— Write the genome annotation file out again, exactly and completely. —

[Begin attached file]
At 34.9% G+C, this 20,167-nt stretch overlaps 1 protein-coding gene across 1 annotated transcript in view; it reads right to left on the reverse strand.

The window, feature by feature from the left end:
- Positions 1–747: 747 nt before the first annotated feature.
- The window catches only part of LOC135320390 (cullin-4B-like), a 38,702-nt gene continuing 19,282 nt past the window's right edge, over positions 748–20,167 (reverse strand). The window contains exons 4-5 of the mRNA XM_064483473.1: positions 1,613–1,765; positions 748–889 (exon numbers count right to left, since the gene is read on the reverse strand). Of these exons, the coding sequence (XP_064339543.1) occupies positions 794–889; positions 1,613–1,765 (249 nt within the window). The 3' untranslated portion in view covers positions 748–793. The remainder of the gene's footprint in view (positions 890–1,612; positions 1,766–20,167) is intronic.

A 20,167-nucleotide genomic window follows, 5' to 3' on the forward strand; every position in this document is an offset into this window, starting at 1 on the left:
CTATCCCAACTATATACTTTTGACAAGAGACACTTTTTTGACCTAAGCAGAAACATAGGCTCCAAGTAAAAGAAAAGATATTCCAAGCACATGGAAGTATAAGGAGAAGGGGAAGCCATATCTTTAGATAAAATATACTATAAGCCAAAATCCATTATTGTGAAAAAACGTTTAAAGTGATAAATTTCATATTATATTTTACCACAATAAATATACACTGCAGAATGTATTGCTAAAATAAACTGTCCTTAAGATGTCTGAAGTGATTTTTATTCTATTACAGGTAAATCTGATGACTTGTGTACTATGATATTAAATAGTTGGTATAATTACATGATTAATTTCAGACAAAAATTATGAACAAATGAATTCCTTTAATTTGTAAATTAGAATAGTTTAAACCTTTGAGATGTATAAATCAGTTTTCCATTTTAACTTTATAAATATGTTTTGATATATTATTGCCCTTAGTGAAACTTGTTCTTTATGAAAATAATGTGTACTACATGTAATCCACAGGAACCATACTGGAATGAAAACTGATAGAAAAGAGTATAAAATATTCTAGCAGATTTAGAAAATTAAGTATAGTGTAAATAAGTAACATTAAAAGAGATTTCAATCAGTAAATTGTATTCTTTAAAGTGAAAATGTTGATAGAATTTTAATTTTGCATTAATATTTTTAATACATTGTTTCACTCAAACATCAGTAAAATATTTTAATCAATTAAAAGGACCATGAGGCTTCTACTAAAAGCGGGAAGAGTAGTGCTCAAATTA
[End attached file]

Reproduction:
At 34.9% G+C, this 20,167-nt stretch overlaps 1 protein-coding gene across 1 annotated transcript in view; it reads right to left on the reverse strand.

The window, feature by feature from the left end:
- Positions 1–747: 747 nt before the first annotated feature.
- The window catches only part of LOC135320390 (cullin-4B-like), a 38,702-nt gene continuing 19,282 nt past the window's right edge, over positions 748–20,167 (reverse strand). The window contains exons 4-5 of the mRNA XM_064483473.1: positions 1,613–1,765; positions 748–889 (exon numbers count right to left, since the gene is read on the reverse strand). Of these exons, the coding sequence (XP_064339543.1) occupies positions 794–889; positions 1,613–1,765 (249 nt within the window). The 3' untranslated portion in view covers positions 748–793. The remainder of the gene's footprint in view (positions 890–1,612; positions 1,766–20,167) is intronic.

A 20,167-nucleotide genomic window follows, 5' to 3' on the forward strand; every position in this document is an offset into this window, starting at 1 on the left:
CTATCCCAACTATATACTTTTGACAAGAGACACTTTTTTGACCTAAGCAGAAACATAGGCTCCAAGTAAAAGAAAAGATATTCCAAGCACATGGAAGTATAAGGAGAAGGGGAAGCCATATCTTTAGATAAAATATACTATAAGCCAAAATCCATTATTGTGAAAAAACGTTTAAAGTGATAAATTTCATATTATATTTTACCACAATAAATATACACTGCAGAATGTATTGCTAAAATAAACTGTCCTTAAGATGTCTGAAGTGATTTTTATTCTATTACAGGTAAATCTGATGACTTGTGTACTATGATATTAAATAGTTGGTATAATTACATGATTAATTTCAGACAAAAATTATGAACAAATGAATTCCTTTAATTTGTAAATTAGAATAGTTTAAACCTTTGAGATGTATAAATCAGTTTTCCATTTTAACTTTATAAATATGTTTTGATATATTATTGCCCTTAGTGAAACTTGTTCTTTATGAAAATAATGTGTACTACATGTAATCCACAGGAACCATACTGGAATGAAAACTGATAGAAAAGAGTATAAAATATTCTAGCAGATTTAGAAAATTAAGTATAGTGTAAATAAGTAACATTAAAAGAGATTTCAATCAGTAAATTGTATTCTTTAAAGTGAAAATGTTGATAGAATTTTAATTTTGCATTAATATTTTTAATACATTGTTTCACTCAAACATCAGTAAAATATTTTAATCAATTAAAAGGACCATGAGGCTTCTACTAAAAGCGGGAAGAGTAGTGCTCAAATTA